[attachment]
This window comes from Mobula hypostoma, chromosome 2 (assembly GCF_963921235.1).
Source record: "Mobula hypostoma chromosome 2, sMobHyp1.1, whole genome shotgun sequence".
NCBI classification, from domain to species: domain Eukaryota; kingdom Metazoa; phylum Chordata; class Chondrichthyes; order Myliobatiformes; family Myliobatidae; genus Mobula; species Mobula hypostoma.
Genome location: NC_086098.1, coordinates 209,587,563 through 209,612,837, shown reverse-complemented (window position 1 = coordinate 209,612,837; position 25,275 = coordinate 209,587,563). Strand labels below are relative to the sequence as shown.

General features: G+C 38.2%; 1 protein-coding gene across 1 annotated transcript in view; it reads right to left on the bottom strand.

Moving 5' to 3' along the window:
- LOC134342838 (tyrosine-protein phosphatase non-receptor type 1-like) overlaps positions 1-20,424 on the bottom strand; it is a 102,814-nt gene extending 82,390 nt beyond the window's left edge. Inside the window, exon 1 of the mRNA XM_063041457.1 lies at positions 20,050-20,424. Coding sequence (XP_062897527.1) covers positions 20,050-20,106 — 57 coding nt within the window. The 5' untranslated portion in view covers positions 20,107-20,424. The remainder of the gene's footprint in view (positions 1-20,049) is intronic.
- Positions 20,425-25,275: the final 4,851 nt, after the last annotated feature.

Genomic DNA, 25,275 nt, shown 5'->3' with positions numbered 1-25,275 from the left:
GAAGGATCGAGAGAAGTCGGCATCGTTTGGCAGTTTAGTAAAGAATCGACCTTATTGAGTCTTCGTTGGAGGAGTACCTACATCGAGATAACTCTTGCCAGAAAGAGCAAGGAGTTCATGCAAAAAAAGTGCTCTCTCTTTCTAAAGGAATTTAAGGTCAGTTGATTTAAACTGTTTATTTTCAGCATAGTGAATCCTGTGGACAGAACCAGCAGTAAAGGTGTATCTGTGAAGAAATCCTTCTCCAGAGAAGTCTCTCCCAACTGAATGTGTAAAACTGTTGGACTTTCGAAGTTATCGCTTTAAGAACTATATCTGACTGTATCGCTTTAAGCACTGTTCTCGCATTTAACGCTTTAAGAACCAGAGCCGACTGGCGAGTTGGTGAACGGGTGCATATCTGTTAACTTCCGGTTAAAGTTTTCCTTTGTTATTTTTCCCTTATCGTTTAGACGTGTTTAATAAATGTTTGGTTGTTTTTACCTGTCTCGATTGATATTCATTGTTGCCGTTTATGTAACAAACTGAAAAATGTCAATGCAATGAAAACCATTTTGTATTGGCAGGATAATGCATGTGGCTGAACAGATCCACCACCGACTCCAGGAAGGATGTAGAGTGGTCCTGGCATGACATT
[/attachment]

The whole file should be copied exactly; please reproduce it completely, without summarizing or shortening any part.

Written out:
This window comes from Mobula hypostoma, chromosome 2 (assembly GCF_963921235.1).
Source record: "Mobula hypostoma chromosome 2, sMobHyp1.1, whole genome shotgun sequence".
NCBI classification, from domain to species: domain Eukaryota; kingdom Metazoa; phylum Chordata; class Chondrichthyes; order Myliobatiformes; family Myliobatidae; genus Mobula; species Mobula hypostoma.
Genome location: NC_086098.1, coordinates 209,587,563 through 209,612,837, shown reverse-complemented (window position 1 = coordinate 209,612,837; position 25,275 = coordinate 209,587,563). Strand labels below are relative to the sequence as shown.

General features: G+C 38.2%; 1 protein-coding gene across 1 annotated transcript in view; it reads right to left on the bottom strand.

Moving 5' to 3' along the window:
- LOC134342838 (tyrosine-protein phosphatase non-receptor type 1-like) overlaps positions 1-20,424 on the bottom strand; it is a 102,814-nt gene extending 82,390 nt beyond the window's left edge. Inside the window, exon 1 of the mRNA XM_063041457.1 lies at positions 20,050-20,424. Coding sequence (XP_062897527.1) covers positions 20,050-20,106 — 57 coding nt within the window. The 5' untranslated portion in view covers positions 20,107-20,424. The remainder of the gene's footprint in view (positions 1-20,049) is intronic.
- Positions 20,425-25,275: the final 4,851 nt, after the last annotated feature.

Genomic DNA, 25,275 nt, shown 5'->3' with positions numbered 1-25,275 from the left:
GAAGGATCGAGAGAAGTCGGCATCGTTTGGCAGTTTAGTAAAGAATCGACCTTATTGAGTCTTCGTTGGAGGAGTACCTACATCGAGATAACTCTTGCCAGAAAGAGCAAGGAGTTCATGCAAAAAAAGTGCTCTCTCTTTCTAAAGGAATTTAAGGTCAGTTGATTTAAACTGTTTATTTTCAGCATAGTGAATCCTGTGGACAGAACCAGCAGTAAAGGTGTATCTGTGAAGAAATCCTTCTCCAGAGAAGTCTCTCCCAACTGAATGTGTAAAACTGTTGGACTTTCGAAGTTATCGCTTTAAGAACTATATCTGACTGTATCGCTTTAAGCACTGTTCTCGCATTTAACGCTTTAAGAACCAGAGCCGACTGGCGAGTTGGTGAACGGGTGCATATCTGTTAACTTCCGGTTAAAGTTTTCCTTTGTTATTTTTCCCTTATCGTTTAGACGTGTTTAATAAATGTTTGGTTGTTTTTACCTGTCTCGATTGATATTCATTGTTGCCGTTTATGTAACAAACTGAAAAATGTCAATGCAATGAAAACCATTTTGTATTGGCAGGATAATGCATGTGGCTGAACAGATCCACCACCGACTCCAGGAAGGATGTAGAGTGGTCCTGGCATGACATT